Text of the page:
Solar Extreme Events of 2003:
Fundamental Science and Applied Aspects

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JAXA's efforts in assessing recent spacecraft anomalies
Goka T., Matsumoto H., Kiyokazu K.,

We are continuing our assessment of the effects of solar activity on two recent spacecraft anomalies. (1)The Advanced Earth Observing Satellite II (ADEOS-II), Midori-II in Japanese (a low-altitude polar sun-synchronous satellite with an altitude of 800 km), suffered a catastrophic power loss failure last October. Solar cell power output dropped from 6 kW to 1 kW in 3 minutes from 16:13 to 16:16 UT on October 24. Just before the anomaly occurred, the magnetopause was compressed to below geosynchronous orbit, according to energetic particle and magnetic field data from GOES-12. It appears that the event occurred as the magnetopause was recovering. I will discuss the interim results of the Midori-II catastrophic discharge anomaly investigation. (2)The GEO-orbiting Data Relay Test Satellite (DRTS), also known as Kodama in Japanese, entered safe mode, essentially shutting down all non-critical functions, on the morning of Oct. 29 (JST). 3-axis attitude control of Kodama was then recovered on Nov. 7, 21:19 JST. I will report what occurred on the satellite, and solar proton and ESD alarts using space weather.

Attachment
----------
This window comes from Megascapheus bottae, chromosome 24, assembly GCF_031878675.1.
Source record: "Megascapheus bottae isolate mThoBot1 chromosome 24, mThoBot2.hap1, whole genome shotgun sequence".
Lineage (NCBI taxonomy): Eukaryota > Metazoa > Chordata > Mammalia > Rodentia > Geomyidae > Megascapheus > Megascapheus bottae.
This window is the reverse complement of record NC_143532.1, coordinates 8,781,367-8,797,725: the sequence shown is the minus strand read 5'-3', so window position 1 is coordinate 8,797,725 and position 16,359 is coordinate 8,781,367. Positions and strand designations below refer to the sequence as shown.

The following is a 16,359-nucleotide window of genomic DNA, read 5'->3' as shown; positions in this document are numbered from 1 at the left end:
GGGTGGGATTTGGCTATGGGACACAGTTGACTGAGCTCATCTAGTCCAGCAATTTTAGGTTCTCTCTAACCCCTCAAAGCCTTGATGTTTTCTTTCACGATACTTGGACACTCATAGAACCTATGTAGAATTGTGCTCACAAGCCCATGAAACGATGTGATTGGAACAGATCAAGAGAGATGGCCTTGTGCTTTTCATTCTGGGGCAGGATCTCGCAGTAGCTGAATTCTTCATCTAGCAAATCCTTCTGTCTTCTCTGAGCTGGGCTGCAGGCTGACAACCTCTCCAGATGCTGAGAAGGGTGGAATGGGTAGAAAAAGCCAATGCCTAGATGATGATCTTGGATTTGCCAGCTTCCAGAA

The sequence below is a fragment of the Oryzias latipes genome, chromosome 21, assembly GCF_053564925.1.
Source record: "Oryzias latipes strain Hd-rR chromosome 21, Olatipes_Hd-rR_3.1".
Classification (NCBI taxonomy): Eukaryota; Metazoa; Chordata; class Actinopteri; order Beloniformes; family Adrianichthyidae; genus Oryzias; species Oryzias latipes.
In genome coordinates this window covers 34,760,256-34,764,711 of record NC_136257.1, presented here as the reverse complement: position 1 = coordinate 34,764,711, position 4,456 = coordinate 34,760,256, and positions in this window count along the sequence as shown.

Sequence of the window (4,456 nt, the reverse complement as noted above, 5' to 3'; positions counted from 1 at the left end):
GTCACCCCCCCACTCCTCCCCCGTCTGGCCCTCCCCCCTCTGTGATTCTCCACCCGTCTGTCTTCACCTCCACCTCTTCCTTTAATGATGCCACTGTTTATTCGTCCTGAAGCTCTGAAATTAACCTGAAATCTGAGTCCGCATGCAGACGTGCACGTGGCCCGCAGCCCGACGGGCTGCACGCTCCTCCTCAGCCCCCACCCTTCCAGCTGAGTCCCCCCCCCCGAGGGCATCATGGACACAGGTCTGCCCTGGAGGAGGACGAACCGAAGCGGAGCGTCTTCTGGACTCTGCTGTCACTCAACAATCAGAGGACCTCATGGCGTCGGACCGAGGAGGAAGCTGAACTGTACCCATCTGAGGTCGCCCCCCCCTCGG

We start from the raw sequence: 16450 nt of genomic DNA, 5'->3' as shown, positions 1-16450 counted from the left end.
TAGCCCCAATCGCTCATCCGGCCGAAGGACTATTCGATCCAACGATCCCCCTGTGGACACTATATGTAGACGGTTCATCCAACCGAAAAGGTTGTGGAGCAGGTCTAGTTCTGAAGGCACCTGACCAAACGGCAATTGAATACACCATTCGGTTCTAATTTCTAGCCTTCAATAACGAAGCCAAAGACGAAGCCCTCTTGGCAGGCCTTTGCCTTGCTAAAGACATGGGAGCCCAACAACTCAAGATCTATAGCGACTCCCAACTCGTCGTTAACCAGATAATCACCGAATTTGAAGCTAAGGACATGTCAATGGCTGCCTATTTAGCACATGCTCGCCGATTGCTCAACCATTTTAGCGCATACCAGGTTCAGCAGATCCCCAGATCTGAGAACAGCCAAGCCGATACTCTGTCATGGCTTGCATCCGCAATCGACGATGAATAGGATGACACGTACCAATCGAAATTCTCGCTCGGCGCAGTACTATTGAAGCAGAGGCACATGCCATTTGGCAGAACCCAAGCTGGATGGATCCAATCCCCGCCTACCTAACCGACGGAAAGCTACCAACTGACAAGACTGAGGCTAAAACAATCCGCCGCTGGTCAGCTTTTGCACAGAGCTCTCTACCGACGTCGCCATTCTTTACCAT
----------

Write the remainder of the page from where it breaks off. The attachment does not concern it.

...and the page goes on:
Skobeltsyn Institute of Nuclear Physics, Moscow State University, 2004